<programming> A number representation scheme where a number, F is represented by an integer I such that F=I*R^-P, where R is the (assumed) radix of the representation and P is the (fixed) number of digits after the radix point.
On computers with no floating-point unit, fixed-point calculations are significantly faster than floating-point as all the operations are basically integer operations. Fixed-point representation also has the advantage of having uniform density, i.e., the smallest resolvable difference of the representation is R^-P throughout the representable range, in contrast to floating-point representations.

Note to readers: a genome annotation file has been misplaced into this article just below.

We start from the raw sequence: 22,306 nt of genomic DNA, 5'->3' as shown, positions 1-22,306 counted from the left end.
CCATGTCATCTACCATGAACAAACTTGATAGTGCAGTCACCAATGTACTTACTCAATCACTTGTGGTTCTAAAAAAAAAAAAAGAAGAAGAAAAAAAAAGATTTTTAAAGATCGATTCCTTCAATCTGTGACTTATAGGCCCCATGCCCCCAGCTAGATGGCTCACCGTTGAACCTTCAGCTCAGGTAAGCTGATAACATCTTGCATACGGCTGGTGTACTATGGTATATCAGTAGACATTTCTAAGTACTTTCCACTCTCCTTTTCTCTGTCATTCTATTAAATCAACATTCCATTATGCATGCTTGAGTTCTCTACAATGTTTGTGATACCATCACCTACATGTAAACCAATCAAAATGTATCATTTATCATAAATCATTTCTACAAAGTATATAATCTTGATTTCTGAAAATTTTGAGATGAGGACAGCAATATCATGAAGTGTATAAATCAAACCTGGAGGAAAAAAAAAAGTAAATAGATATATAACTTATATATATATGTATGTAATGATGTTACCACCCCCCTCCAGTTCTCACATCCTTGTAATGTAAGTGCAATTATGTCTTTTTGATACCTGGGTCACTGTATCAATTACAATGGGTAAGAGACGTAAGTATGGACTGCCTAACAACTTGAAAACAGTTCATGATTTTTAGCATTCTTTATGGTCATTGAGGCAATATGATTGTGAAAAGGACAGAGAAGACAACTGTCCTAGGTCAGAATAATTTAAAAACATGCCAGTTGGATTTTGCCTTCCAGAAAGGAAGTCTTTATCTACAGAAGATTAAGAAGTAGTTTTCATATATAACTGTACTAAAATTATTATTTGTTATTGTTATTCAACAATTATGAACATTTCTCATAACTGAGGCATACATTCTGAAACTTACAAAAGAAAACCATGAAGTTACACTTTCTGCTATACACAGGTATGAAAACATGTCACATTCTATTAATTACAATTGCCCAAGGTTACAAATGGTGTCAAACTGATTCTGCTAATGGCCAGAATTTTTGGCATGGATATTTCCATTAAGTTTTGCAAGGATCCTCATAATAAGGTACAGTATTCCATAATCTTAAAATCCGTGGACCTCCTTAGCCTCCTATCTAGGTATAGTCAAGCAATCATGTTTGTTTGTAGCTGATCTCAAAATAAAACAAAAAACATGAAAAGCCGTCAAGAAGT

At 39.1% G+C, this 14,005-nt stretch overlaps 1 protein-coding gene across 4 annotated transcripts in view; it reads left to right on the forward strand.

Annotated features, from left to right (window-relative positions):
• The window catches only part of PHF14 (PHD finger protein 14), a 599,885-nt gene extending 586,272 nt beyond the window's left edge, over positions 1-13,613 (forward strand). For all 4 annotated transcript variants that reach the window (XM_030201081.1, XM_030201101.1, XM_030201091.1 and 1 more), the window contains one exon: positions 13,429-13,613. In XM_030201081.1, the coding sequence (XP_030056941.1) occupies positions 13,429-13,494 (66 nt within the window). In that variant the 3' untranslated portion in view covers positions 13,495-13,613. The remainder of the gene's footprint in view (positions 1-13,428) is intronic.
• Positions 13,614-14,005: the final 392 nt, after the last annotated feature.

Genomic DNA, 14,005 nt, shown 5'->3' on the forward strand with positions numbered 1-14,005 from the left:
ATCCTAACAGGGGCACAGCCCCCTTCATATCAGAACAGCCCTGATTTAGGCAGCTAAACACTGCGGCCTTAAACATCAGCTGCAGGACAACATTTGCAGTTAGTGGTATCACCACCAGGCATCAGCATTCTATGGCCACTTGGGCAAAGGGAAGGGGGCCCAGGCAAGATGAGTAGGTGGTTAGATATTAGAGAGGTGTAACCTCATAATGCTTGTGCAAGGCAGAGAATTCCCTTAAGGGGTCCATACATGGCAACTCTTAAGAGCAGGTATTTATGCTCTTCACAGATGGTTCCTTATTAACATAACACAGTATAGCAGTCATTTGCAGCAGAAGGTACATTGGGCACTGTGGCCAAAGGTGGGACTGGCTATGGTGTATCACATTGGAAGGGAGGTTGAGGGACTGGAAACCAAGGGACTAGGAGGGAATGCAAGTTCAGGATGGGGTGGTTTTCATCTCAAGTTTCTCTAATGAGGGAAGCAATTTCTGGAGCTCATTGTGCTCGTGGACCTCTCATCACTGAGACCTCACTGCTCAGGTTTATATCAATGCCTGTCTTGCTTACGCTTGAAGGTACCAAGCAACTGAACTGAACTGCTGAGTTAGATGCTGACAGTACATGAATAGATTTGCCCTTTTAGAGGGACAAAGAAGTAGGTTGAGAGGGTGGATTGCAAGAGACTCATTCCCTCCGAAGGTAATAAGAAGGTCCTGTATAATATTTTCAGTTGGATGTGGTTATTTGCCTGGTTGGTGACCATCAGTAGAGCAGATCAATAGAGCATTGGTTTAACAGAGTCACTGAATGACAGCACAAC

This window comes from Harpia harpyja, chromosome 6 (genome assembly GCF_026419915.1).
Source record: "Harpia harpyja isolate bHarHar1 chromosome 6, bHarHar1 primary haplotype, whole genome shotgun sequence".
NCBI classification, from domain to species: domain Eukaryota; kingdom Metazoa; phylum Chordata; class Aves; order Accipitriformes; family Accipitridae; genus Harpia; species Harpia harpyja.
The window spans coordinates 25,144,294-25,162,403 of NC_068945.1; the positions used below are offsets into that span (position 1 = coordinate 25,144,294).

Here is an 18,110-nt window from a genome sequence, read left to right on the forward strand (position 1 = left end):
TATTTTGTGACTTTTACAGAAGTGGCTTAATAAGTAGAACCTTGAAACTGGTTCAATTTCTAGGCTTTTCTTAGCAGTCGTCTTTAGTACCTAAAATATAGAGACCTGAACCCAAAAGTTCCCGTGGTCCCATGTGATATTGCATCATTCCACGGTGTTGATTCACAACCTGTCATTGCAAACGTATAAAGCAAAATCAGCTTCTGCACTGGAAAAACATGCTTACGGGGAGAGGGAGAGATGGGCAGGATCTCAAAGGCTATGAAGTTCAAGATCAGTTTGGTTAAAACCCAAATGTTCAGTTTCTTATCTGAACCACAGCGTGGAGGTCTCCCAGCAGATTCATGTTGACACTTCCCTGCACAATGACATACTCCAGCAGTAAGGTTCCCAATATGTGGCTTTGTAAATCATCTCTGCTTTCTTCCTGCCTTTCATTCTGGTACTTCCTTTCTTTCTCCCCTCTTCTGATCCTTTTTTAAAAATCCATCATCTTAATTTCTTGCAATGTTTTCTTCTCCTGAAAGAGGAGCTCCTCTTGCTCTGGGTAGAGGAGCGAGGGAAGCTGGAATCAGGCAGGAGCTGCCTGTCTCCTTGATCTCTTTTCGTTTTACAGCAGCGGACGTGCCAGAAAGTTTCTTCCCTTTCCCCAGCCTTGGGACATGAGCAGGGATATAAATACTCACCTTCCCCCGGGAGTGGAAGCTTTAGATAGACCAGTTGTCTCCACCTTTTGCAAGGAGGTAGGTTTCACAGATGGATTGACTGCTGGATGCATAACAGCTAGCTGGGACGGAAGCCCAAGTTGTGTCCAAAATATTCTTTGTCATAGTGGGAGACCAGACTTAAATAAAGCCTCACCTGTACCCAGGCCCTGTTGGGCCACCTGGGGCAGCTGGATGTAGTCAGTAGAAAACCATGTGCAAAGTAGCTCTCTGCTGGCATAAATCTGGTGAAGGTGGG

For example, in PL/I, FIXED data has both a precision and a scale-factor (P above). So a number declared as 'FIXED DECIMAL(7,2)' has a precision of seven and a scale-factor of two, indicating five integer and two fractional decimal digits. The smallest difference between numbers will be 0.01.